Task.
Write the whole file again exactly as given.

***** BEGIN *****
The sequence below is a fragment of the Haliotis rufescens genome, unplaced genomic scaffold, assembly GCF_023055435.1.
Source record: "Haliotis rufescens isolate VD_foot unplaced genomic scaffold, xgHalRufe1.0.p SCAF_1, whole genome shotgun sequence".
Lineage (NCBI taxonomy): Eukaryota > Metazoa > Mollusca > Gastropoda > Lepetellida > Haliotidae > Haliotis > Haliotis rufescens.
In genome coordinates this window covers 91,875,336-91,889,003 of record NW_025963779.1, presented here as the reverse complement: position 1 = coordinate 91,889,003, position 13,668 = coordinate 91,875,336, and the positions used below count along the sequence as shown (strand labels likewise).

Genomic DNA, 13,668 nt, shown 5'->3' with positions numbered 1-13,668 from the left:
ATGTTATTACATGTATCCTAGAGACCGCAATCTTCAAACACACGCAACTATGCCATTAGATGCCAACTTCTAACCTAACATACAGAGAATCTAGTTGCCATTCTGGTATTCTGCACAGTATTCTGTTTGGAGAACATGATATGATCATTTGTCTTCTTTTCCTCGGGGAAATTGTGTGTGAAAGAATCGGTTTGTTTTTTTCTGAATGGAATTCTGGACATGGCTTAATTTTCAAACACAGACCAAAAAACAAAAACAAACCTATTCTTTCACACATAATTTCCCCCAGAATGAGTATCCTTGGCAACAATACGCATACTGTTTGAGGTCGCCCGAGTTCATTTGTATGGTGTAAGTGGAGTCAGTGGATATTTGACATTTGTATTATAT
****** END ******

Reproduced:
The sequence below is a fragment of the Haliotis rufescens genome, unplaced genomic scaffold, assembly GCF_023055435.1.
Source record: "Haliotis rufescens isolate VD_foot unplaced genomic scaffold, xgHalRufe1.0.p SCAF_1, whole genome shotgun sequence".
Lineage (NCBI taxonomy): Eukaryota > Metazoa > Mollusca > Gastropoda > Lepetellida > Haliotidae > Haliotis > Haliotis rufescens.
In genome coordinates this window covers 91,875,336-91,889,003 of record NW_025963779.1, presented here as the reverse complement: position 1 = coordinate 91,889,003, position 13,668 = coordinate 91,875,336, and the positions used below count along the sequence as shown (strand labels likewise).

Genomic DNA, 13,668 nt, shown 5'->3' with positions numbered 1-13,668 from the left:
ATGTTATTACATGTATCCTAGAGACCGCAATCTTCAAACACACGCAACTATGCCATTAGATGCCAACTTCTAACCTAACATACAGAGAATCTAGTTGCCATTCTGGTATTCTGCACAGTATTCTGTTTGGAGAACATGATATGATCATTTGTCTTCTTTTCCTCGGGGAAATTGTGTGTGAAAGAATCGGTTTGTTTTTTTCTGAATGGAATTCTGGACATGGCTTAATTTTCAAACACAGACCAAAAAACAAAAACAAACCTATTCTTTCACACATAATTTCCCCCAGAATGAGTATCCTTGGCAACAATACGCATACTGTTTGAGGTCGCCCGAGTTCATTTGTATGGTGTAAGTGGAGTCAGTGGATATTTGACATTTGTATTATAT